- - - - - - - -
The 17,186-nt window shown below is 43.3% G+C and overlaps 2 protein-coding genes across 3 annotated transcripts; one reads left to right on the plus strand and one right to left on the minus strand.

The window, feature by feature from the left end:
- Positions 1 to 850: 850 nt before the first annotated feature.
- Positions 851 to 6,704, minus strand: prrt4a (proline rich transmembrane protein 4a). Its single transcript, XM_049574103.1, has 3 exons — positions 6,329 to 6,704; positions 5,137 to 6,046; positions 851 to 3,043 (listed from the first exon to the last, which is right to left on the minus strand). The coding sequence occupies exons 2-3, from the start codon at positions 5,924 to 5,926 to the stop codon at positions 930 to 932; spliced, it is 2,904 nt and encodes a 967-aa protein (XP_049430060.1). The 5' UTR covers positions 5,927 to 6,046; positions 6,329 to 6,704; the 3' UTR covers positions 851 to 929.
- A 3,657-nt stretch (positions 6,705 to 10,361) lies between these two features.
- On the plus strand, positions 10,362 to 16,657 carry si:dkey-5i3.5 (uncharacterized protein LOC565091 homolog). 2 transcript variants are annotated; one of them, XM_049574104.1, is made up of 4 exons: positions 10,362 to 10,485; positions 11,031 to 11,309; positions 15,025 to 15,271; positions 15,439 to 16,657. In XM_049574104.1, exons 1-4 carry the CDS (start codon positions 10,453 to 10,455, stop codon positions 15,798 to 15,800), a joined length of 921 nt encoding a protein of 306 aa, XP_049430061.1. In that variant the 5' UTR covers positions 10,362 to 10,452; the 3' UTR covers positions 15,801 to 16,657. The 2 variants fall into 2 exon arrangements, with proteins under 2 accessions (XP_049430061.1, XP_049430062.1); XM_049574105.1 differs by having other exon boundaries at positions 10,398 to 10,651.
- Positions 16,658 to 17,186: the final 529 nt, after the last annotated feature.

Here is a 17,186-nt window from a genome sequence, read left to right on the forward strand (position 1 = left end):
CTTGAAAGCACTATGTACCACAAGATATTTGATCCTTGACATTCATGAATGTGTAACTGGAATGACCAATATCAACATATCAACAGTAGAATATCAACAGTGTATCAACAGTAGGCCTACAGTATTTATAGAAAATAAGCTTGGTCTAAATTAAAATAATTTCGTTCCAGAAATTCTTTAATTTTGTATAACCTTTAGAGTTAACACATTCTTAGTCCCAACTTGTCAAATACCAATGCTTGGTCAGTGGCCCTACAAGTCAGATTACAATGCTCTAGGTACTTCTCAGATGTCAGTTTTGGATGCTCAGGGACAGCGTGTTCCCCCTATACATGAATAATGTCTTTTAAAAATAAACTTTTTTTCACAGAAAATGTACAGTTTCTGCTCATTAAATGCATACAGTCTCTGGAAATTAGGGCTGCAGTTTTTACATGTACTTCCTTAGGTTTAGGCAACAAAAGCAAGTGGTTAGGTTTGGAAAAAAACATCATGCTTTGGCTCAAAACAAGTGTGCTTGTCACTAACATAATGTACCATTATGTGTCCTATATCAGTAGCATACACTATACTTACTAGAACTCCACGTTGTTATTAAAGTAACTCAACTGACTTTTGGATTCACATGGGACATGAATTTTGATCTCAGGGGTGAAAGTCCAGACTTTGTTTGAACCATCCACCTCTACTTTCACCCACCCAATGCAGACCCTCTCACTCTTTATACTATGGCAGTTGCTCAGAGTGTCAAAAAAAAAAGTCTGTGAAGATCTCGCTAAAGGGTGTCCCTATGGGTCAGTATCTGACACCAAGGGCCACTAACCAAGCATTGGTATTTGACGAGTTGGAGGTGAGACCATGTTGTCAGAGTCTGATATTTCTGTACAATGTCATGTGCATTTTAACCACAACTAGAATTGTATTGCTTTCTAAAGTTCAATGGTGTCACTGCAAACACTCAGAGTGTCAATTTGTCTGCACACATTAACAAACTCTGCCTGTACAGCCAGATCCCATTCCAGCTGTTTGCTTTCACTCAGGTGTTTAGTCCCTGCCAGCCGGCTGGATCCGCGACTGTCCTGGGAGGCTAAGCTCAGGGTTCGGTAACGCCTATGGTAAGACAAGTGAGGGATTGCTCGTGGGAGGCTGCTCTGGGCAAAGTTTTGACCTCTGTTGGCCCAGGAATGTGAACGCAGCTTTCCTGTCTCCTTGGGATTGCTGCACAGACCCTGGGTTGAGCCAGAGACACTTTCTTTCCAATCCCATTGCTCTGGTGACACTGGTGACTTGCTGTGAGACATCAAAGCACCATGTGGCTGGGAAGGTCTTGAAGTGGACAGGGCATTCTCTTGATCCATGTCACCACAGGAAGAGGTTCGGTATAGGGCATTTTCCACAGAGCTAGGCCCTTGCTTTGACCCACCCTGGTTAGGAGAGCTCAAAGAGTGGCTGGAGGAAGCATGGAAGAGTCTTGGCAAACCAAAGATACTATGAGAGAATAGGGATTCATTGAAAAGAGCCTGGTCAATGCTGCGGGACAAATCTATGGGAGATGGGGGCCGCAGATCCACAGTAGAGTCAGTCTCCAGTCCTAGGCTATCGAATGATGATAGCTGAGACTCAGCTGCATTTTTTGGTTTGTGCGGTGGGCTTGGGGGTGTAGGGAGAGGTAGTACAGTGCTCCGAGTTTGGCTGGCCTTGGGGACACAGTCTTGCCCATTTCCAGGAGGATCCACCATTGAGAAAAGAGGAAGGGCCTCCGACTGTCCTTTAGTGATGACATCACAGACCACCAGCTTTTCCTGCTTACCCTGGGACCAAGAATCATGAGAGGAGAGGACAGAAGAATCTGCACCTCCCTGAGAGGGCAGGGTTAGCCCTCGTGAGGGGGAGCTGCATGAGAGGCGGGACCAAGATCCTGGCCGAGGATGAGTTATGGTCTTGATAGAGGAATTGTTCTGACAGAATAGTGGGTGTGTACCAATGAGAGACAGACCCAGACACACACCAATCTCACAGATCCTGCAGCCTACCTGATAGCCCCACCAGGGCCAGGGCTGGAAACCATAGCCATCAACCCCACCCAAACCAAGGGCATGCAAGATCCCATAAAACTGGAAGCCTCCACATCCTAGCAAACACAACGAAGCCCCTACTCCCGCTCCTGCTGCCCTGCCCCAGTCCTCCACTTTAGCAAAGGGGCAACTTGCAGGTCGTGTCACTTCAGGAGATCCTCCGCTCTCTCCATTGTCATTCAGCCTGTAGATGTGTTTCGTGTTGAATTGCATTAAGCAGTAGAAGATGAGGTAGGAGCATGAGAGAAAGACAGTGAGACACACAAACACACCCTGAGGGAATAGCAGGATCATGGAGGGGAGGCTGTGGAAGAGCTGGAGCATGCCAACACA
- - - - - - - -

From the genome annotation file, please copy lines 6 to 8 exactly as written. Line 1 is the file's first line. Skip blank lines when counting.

- On the plus strand, positions 10,362 to 16,657 carry si:dkey-5i3.5 (uncharacterized protein LOC565091 homolog). 2 transcript variants are annotated; one of them, XM_049574104.1, is made up of 4 exons: positions 10,362 to 10,485; positions 11,031 to 11,309; positions 15,025 to 15,271; positions 15,439 to 16,657. In XM_049574104.1, exons 1-4 carry the CDS (start codon positions 10,453 to 10,455, stop codon positions 15,798 to 15,800), a joined length of 921 nt encoding a protein of 306 aa, XP_049430061.1. In that variant the 5' UTR covers positions 10,362 to 10,452; the 3' UTR covers positions 15,801 to 16,657. The 2 variants fall into 2 exon arrangements, with proteins under 2 accessions (XP_049430061.1, XP_049430062.1); XM_049574105.1 differs by having other exon boundaries at positions 10,398 to 10,651.
- Positions 16,658 to 17,186: the final 529 nt, after the last annotated feature.

Here is a 17,186-nt window from a genome sequence, read left to right on the forward strand (position 1 = left end):